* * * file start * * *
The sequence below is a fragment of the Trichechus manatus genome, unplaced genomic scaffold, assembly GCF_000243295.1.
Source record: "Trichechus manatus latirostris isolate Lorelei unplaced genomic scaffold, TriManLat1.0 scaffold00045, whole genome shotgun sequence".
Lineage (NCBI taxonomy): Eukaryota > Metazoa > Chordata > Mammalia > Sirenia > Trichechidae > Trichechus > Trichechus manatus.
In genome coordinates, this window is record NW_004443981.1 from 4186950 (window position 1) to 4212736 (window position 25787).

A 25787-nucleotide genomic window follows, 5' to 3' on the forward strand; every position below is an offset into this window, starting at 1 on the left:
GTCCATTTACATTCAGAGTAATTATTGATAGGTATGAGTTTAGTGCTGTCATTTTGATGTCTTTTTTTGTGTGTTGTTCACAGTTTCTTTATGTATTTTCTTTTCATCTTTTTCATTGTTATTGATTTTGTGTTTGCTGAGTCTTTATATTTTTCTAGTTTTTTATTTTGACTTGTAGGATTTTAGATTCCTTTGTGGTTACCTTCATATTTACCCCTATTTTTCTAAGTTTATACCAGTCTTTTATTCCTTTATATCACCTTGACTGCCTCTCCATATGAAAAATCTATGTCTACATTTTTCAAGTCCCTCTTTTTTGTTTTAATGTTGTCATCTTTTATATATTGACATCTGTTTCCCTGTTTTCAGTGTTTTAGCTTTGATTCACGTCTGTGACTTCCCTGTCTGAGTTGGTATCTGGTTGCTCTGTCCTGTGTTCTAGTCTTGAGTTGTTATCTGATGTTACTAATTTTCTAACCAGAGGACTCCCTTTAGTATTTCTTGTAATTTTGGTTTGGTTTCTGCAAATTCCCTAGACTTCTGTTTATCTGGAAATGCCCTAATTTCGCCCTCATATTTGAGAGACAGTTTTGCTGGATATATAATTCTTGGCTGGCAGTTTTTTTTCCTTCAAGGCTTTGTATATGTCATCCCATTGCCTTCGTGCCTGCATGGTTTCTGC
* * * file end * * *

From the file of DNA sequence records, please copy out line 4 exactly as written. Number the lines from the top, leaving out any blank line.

In genome coordinates, this window is record NW_004443981.1 from 4186950 (window position 1) to 4212736 (window position 25787).